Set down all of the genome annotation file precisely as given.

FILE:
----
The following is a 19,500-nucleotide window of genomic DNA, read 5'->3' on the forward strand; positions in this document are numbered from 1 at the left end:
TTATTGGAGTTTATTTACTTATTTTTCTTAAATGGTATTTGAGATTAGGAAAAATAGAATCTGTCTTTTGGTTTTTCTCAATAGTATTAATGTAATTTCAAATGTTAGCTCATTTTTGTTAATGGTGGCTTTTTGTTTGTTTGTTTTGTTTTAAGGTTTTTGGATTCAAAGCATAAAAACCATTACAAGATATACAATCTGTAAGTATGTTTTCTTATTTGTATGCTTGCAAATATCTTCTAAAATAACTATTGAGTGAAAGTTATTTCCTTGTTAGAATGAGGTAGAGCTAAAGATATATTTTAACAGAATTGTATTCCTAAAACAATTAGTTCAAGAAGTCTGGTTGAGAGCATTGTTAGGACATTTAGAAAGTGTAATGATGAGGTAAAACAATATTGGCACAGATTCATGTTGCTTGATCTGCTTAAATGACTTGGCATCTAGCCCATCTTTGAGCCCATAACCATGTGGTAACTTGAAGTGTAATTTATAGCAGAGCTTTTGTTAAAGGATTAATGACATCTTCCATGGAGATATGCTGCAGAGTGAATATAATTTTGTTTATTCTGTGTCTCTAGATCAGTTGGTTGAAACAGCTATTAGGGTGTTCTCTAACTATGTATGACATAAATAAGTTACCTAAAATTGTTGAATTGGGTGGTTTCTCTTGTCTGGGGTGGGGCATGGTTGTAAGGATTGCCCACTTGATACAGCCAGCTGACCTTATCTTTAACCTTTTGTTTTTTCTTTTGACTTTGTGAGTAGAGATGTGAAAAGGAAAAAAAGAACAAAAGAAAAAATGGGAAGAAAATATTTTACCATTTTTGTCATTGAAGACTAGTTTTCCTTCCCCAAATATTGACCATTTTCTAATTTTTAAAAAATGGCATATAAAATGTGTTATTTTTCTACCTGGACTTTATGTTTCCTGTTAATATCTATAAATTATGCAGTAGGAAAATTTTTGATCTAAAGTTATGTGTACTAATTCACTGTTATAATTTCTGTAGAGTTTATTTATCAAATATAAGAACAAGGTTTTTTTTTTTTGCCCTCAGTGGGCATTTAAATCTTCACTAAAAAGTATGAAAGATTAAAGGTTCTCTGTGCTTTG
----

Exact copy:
The following is a 19,500-nucleotide window of genomic DNA, read 5'->3' on the forward strand; positions in this document are numbered from 1 at the left end:
TTATTGGAGTTTATTTACTTATTTTTCTTAAATGGTATTTGAGATTAGGAAAAATAGAATCTGTCTTTTGGTTTTTCTCAATAGTATTAATGTAATTTCAAATGTTAGCTCATTTTTGTTAATGGTGGCTTTTTGTTTGTTTGTTTTGTTTTAAGGTTTTTGGATTCAAAGCATAAAAACCATTACAAGATATACAATCTGTAAGTATGTTTTCTTATTTGTATGCTTGCAAATATCTTCTAAAATAACTATTGAGTGAAAGTTATTTCCTTGTTAGAATGAGGTAGAGCTAAAGATATATTTTAACAGAATTGTATTCCTAAAACAATTAGTTCAAGAAGTCTGGTTGAGAGCATTGTTAGGACATTTAGAAAGTGTAATGATGAGGTAAAACAATATTGGCACAGATTCATGTTGCTTGATCTGCTTAAATGACTTGGCATCTAGCCCATCTTTGAGCCCATAACCATGTGGTAACTTGAAGTGTAATTTATAGCAGAGCTTTTGTTAAAGGATTAATGACATCTTCCATGGAGATATGCTGCAGAGTGAATATAATTTTGTTTATTCTGTGTCTCTAGATCAGTTGGTTGAAACAGCTATTAGGGTGTTCTCTAACTATGTATGACATAAATAAGTTACCTAAAATTGTTGAATTGGGTGGTTTCTCTTGTCTGGGGTGGGGCATGGTTGTAAGGATTGCCCACTTGATACAGCCAGCTGACCTTATCTTTAACCTTTTGTTTTTTCTTTTGACTTTGTGAGTAGAGATGTGAAAAGGAAAAAAAGAACAAAAGAAAAAATGGGAAGAAAATATTTTACCATTTTTGTCATTGAAGACTAGTTTTCCTTCCCCAAATATTGACCATTTTCTAATTTTTAAAAAATGGCATATAAAATGTGTTATTTTTCTACCTGGACTTTATGTTTCCTGTTAATATCTATAAATTATGCAGTAGGAAAATTTTTGATCTAAAGTTATGTGTACTAATTCACTGTTATAATTTCTGTAGAGTTTATTTATCAAATATAAGAACAAGGTTTTTTTTTTTTGCCCTCAGTGGGCATTTAAATCTTCACTAAAAAGTATGAAAGATTAAAGGTTCTCTGTGCTTTG